COVID also brings up something dark that probably hasn’t been addressed: the possibility that this season might be the last time we see any of the Challengers. I realize that is a morbid thought, but COVID does not seem to give a damn as to who it takes. Honestly, I’m not trying to be a “downer” for its own sake. Personally, I don’t think that had crossed my mind . . . until I found out about Dan Renzi.

If you haven’t heard of him, I’ll be brief. Dan debuted on The Real World: Miami in 1996 which might as well be prehistory for most fans of reality TV. He later appeared in Extreme Challenge where he was part of the first Real World team to win against Road Rules. He appeared in two more seasons: Battle of the Sexes and Inferno II. It was in the latter where I turned on him, as he took part in giving Jodi crap after she lost in the Inferno to Veronica. Recently, I found out that he was working as a nurse, and that he has traveled to New York to help. That is New York City, a confirmed epicenter of the COVID pandemic.

dan renzi nurse

Sure, Dan wasn’t on the Challenge circuit long but fans can recall memories with him. Like the time he had the shouting match with Melissa. Or the time he tried to snoop on the Mike/Melissa/Melody threesome (something not commonplace in 1996) along with Sarah and Flora. How about Extreme Challenge and the fetish mission, where he dressed as Siegfied with a blow-up doll playing Roy and Cyrus painted like a white tiger? Or the time when he returned to Battle of the Sexes after Puck quit the game and all of the female players hugged him. And there was a time in Inferno II where he and CT were sniping at each other and CT failed to make him flinch. No matter how a fan might think of Dan Renzi in one way or another, they still would think of him. And there’s a chance – no matter how small – that we’ll be remembering him during sorrowful circumstances sooner rather than later.

dan renzi

In its history of producing reality shows for MTV, there have been relatively few BMP alumni that have passed away. Most of us know about Pedro Zamora (The Real World: San Francisco; 1994), Ryan Knight (the second RW season in New Orleans and three Challenges), Frankie Abernathy (the first RW season in San Diego) and Danielle Michelle “Diem” Brown (Challenge veteran whose battle with ovarian cancer was well-documented). There are also a few that died having made an impact on the most diehard of viewers: Michelle Parma (Road Rules: Europe and Extreme Challenge), Joey Kovar (RW: Hollywood), Danny Dias (RR: X-Treme and Gauntlet 2), and Brian Lancaster (RR: Latin America). With COVID and its method of transit and infection, nobody can say that they are truly safe . . . and that includes people we’ve been watching on TV for ages.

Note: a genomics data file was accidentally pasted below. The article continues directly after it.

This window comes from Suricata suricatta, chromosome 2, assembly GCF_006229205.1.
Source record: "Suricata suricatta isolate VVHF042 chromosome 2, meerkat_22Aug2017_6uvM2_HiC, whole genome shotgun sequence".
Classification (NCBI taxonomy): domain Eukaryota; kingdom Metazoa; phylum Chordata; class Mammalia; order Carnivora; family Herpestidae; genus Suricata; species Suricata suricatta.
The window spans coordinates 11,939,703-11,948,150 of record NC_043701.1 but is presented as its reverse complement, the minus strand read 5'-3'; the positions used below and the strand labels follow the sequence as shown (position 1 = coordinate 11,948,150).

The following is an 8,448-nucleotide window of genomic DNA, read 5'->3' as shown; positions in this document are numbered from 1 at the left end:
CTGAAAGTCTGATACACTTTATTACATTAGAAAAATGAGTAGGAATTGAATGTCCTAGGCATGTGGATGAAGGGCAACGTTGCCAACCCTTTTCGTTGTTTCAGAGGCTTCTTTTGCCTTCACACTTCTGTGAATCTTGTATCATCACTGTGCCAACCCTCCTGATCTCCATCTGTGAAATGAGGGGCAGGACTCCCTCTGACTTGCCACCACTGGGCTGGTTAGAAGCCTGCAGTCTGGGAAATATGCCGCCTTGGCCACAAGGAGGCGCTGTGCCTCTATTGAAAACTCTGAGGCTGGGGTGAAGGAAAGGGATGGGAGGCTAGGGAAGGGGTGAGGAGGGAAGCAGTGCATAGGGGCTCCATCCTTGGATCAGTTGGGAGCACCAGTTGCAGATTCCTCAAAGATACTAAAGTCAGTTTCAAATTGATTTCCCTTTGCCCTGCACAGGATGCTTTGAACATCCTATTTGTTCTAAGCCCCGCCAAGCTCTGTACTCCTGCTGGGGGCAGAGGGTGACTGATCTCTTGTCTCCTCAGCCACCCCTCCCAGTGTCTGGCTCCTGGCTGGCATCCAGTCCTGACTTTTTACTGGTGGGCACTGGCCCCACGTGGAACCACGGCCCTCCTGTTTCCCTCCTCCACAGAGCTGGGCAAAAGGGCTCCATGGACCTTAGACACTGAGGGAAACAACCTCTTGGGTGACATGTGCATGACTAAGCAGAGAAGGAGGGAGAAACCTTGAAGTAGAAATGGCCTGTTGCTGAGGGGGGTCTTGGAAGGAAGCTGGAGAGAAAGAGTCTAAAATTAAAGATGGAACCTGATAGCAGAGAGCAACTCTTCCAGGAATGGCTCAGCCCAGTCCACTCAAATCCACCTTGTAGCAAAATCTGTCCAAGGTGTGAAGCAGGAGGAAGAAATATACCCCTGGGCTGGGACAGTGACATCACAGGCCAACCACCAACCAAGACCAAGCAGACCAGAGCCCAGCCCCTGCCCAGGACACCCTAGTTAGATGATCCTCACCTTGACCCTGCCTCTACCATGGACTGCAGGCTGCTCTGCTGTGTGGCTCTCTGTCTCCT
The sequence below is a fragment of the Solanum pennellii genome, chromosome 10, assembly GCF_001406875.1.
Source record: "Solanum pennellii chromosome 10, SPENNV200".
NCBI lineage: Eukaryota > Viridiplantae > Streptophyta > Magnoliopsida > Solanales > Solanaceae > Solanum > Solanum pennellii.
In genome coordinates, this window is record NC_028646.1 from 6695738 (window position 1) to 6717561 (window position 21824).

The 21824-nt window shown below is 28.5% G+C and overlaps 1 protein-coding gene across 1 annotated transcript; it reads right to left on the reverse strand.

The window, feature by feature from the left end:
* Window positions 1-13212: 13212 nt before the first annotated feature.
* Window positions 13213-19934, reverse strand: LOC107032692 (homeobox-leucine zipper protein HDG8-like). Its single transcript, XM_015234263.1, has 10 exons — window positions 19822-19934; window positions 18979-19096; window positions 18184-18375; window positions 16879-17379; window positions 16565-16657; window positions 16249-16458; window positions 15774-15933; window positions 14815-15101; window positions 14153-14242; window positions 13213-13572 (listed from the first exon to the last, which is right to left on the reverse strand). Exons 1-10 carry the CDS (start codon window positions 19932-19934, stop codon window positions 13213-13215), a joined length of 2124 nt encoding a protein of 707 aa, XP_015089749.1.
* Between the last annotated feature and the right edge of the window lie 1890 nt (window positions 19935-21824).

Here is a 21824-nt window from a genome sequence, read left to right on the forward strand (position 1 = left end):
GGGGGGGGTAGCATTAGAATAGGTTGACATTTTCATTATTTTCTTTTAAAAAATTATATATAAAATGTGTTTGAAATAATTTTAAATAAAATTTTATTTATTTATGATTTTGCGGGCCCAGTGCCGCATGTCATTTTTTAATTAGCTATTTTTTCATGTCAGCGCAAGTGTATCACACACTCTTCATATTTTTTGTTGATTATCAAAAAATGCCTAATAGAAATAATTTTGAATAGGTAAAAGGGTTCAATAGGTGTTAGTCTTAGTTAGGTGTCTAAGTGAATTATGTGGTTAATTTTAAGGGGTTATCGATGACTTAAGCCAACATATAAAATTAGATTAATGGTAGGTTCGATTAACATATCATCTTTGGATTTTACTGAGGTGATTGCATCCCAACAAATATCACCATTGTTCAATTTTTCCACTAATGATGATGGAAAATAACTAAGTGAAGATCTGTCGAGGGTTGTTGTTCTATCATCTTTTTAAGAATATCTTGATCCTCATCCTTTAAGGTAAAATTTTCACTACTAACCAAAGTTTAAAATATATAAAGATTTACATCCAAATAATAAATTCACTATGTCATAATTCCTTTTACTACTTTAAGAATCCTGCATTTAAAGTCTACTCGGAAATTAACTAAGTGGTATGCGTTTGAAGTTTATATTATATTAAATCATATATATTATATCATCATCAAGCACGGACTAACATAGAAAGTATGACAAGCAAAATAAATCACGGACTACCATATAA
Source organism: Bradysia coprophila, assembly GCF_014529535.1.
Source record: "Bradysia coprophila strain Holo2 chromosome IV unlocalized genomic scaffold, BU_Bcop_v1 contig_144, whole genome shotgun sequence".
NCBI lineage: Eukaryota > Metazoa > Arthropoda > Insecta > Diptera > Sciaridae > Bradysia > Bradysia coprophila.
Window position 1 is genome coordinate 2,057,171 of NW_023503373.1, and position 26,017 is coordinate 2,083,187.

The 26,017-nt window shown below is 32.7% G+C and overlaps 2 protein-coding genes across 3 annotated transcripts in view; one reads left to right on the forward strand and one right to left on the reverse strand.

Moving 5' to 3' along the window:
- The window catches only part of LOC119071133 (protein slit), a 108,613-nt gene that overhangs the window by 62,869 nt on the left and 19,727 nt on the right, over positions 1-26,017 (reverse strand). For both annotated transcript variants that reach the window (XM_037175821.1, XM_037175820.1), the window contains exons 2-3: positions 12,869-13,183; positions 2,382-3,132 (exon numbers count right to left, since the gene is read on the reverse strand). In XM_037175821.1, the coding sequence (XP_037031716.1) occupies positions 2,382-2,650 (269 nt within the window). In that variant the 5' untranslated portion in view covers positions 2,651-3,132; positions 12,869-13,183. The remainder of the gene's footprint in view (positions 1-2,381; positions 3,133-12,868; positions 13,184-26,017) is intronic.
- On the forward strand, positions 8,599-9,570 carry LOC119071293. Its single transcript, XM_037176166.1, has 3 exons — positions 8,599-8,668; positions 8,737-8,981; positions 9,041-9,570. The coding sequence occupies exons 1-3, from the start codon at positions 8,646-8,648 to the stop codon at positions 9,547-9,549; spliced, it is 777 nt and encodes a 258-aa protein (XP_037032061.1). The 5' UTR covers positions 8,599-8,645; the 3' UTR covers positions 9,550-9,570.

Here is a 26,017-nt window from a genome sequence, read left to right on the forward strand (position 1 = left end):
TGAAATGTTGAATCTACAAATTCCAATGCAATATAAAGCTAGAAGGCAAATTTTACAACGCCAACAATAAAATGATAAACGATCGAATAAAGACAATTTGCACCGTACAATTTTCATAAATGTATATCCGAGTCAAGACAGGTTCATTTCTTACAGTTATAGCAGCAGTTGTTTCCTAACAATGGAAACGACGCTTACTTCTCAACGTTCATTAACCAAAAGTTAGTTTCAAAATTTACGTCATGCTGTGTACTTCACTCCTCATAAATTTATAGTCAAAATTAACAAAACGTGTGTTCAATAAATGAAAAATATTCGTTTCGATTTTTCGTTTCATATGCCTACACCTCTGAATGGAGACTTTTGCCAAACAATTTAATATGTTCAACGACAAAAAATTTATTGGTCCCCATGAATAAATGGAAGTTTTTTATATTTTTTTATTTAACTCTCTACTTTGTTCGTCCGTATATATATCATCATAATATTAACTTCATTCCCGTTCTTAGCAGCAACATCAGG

I guess what I’m trying to say is that if you are a diehard fan of The Challenge, you might want to embrace Total Madness a little harder than past seasons, even with the usual drama and injuries. I believe the best-case scenario is that the next season will be delayed due to concern about cast and crew contracting COVID but will eventually come out. Of course if you want to rank the show or its regulars, even if you are concerned about mortality in general? I don’t see why you shouldn’t say that Wes’ winning percentage is barely above that of Wile E. Coyote and the Washington Generals. Or that Cara Maria is what happens if Tonya was caught in an explosion at a Hot Topic. Or that Paulie probably reeks of desperation and Sex Panther cologne. Or that Bear probably misses starting fights at lower-division soccer matches in England. Or that Laurel found out that she didn’t have to kill John Conner right away, and that’s why she popped up on Ex On The Beach. Or that Turbo would probably swing by Jordan & Tori’s inevitable wedding to drop off a dead yak as a gift for food and clothing. Or about how no one has had the heart to tell Jordan that three titles doesn’t mean he has to get weird with the hair on his head and face. Or how Zach is probably insanely grateful that Paulie took his “Most Likely To Gas Out In The Clutch” title. Or how we should all start making wishes if we meet Johnny in person, for he is currently the definition of “falling star.” Or  . . . well, you get the idea.

For me, I’ll try to take my own advice to heart, even if the ending punches me in the soul like it did in Rivals III and Final Reckoning. In killing time at home, I made two spreadsheets based on how many players won a season after winning the first elimination game of a given season (six in total), and which recent seasons had the greatest percentage of players “skating” into a final (War of the Worlds 2 and Rivals III). I also got inspired to recreate Jay’s shocking victory of CT using MS Paint and scenes from Monty Python and the Holy Grail. As much as I say I would like to quit The Challenge someday, I couldn’t imagine not seeing it – or its usual cast of characters — until now.